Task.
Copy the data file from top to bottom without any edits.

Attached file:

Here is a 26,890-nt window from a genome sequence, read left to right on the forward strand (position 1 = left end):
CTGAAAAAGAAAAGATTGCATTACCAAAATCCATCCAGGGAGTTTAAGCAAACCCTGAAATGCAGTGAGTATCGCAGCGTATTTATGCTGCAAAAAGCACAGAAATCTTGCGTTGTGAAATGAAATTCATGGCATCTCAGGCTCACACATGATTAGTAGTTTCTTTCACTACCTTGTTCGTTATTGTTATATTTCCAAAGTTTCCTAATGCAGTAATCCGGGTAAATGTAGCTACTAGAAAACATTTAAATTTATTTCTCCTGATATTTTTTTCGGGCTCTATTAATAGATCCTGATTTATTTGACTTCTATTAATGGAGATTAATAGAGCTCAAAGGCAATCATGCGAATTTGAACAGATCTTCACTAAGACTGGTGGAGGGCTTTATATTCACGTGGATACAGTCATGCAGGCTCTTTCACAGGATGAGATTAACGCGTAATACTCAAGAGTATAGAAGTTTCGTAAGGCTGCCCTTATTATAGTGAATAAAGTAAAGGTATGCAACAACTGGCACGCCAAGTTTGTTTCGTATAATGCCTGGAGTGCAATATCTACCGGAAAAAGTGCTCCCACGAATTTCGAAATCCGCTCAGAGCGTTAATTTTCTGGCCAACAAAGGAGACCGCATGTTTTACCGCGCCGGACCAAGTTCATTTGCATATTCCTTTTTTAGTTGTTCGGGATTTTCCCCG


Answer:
Here is a 26,890-nt window from a genome sequence, read left to right on the forward strand (position 1 = left end):
CTGAAAAAGAAAAGATTGCATTACCAAAATCCATCCAGGGAGTTTAAGCAAACCCTGAAATGCAGTGAGTATCGCAGCGTATTTATGCTGCAAAAAGCACAGAAATCTTGCGTTGTGAAATGAAATTCATGGCATCTCAGGCTCACACATGATTAGTAGTTTCTTTCACTACCTTGTTCGTTATTGTTATATTTCCAAAGTTTCCTAATGCAGTAATCCGGGTAAATGTAGCTACTAGAAAACATTTAAATTTATTTCTCCTGATATTTTTTTCGGGCTCTATTAATAGATCCTGATTTATTTGACTTCTATTAATGGAGATTAATAGAGCTCAAAGGCAATCATGCGAATTTGAACAGATCTTCACTAAGACTGGTGGAGGGCTTTATATTCACGTGGATACAGTCATGCAGGCTCTTTCACAGGATGAGATTAACGCGTAATACTCAAGAGTATAGAAGTTTCGTAAGGCTGCCCTTATTATAGTGAATAAAGTAAAGGTATGCAACAACTGGCACGCCAAGTTTGTTTCGTATAATGCCTGGAGTGCAATATCTACCGGAAAAAGTGCTCCCACGAATTTCGAAATCCGCTCAGAGCGTTAATTTTCTGGCCAACAAAGGAGACCGCATGTTTTACCGCGCCGGACCAAGTTCATTTGCATATTCCTTTTTTAGTTGTTCGGGATTTTCCCCG